There is in all small towns, and there was at M. sur M. in particular,
a class of young men who nibble away an income of fifteen hundred
francs with the same air with which their prototypes devour
two hundred thousand francs a year in Paris. These are beings
of the great neuter species: impotent men, parasites, cyphers,
who have a little land, a little folly, a little wit; who would
be rustics in a drawing-room, and who think themselves gentlemen
in the dram-shop; who say, "My fields, my peasants, my woods";
who hiss actresses at the theatre to prove that they are persons
of taste; quarrel with the officers of the garrison to prove that
they are men of war; hunt, smoke, yawn, drink, smell of tobacco,
play billiards, stare at travellers as they descend from the diligence,
live at the cafe, dine at the inn, have a dog which eats the bones
under the table, and a mistress who eats the dishes on the table;
who stick at a sou, exaggerate the fashions, admire tragedy,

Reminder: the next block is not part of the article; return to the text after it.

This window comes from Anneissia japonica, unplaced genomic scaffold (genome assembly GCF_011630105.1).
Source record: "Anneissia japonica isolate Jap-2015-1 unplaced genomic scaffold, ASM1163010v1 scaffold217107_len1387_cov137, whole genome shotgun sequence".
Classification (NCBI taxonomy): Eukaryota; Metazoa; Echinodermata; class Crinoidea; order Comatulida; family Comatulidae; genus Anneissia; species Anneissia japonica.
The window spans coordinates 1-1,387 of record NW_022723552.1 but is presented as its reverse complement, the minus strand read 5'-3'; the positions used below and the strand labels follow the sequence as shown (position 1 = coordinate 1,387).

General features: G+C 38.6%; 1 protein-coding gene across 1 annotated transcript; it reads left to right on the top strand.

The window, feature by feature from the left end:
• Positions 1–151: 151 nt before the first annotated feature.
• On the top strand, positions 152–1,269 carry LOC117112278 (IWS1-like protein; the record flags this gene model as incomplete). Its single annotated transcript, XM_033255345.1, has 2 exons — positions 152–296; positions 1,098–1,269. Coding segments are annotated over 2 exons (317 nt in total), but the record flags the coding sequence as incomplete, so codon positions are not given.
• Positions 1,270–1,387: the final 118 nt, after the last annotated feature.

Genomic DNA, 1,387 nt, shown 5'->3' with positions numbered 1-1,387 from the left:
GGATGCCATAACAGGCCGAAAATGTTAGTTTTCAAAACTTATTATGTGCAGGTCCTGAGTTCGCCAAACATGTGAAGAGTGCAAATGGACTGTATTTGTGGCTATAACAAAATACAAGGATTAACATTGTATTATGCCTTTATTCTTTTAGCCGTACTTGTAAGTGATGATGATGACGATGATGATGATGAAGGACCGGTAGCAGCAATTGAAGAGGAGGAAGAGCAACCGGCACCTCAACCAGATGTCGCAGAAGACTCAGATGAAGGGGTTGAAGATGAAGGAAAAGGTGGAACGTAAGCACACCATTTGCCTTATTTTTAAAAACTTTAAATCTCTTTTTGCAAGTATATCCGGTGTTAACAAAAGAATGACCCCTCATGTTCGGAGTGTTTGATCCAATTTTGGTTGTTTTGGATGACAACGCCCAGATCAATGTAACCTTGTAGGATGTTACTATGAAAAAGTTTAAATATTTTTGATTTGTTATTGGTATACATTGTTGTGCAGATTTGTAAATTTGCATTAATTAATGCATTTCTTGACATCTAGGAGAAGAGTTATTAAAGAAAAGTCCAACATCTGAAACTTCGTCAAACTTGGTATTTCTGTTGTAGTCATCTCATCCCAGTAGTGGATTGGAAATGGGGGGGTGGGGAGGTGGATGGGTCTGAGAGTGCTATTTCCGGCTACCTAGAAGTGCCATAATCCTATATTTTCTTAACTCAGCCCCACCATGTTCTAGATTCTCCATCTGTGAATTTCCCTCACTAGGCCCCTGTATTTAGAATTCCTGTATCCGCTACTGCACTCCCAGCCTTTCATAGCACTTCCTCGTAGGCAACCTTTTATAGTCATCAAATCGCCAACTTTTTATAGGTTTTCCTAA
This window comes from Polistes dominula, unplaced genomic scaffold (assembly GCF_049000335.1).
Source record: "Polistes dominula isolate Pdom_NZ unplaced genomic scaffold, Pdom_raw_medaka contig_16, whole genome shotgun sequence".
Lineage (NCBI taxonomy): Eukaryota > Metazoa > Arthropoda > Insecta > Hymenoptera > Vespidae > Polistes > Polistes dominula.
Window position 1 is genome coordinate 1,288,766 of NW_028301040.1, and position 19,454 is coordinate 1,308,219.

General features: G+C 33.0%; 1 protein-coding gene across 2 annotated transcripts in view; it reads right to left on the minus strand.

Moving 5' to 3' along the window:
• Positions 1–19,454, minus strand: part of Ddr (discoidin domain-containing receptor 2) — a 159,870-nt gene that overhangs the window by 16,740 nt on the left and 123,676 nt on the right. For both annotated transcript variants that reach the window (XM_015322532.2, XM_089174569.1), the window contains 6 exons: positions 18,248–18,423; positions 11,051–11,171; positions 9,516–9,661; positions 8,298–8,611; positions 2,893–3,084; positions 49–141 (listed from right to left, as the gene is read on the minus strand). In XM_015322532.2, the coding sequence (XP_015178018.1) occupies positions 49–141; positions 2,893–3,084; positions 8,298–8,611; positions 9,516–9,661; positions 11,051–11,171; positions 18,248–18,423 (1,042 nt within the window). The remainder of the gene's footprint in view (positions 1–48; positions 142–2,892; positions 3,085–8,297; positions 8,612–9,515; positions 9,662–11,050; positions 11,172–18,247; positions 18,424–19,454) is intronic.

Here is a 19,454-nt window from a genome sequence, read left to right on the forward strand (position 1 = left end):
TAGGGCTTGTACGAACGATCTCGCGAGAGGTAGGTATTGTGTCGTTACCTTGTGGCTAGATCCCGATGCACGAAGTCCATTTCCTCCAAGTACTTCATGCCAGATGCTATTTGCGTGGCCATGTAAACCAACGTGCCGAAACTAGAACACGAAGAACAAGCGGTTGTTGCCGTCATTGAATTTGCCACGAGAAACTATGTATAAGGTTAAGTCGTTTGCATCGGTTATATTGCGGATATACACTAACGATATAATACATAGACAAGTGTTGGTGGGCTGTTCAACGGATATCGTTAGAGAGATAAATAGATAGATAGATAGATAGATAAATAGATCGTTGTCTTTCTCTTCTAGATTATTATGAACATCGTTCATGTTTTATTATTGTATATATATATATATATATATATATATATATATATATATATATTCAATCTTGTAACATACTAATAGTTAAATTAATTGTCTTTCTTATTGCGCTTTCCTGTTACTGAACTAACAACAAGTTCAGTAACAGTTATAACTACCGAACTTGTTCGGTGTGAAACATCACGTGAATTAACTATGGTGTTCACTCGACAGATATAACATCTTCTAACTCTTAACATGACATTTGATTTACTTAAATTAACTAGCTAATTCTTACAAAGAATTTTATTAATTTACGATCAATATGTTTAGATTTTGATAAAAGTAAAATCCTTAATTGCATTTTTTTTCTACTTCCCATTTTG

despise women, wear out their old boots, copy London through Paris,
and Paris through the medium of Pont-A-Mousson, grow old as dullards,
never work, serve no use, and do no great harm.

M. Felix Tholomyes, had he remained in his own province and never
beheld Paris, would have been one of these men.

If they were richer, one would say, "They are dandies;" if they
were poorer, one would say, "They are idlers." They are simply
men without employment. Among these unemployed there are bores,
the bored, dreamers, and some knaves.

At that period a dandy was composed of a tall collar, a big cravat,
a watch with trinkets, three vests of different colors, worn one
on top of the other--the red and blue inside; of a short-waisted
olive coat, with a codfish tail, a double row of silver buttons
set close to each other and running up to the shoulder; and a pair
of trousers of a lighter shade of olive, ornamented on the two
seams with an indefinite, but always uneven, number of lines,
varying from one to eleven--a limit which was never exceeded.
Add to this, high shoes with little irons on the heels, a tall
hat with a narrow brim, hair worn in a tuft, an enormous cane,
and conversation set off by puns of Potier. Over all, spurs and
a mustache. At that epoch mustaches indicated the bourgeois,
and spurs the pedestrian.

The provincial dandy wore the longest of spurs and the fiercest
of mustaches.

It was the period of the conflict of the republics of South
America with the King of Spain, of Bolivar against Morillo.
Narrow-brimmed hats were royalist, and were called morillos;
liberals wore hats with wide brims, which were called bolivars.

Eight or ten months, then, after that which is related in the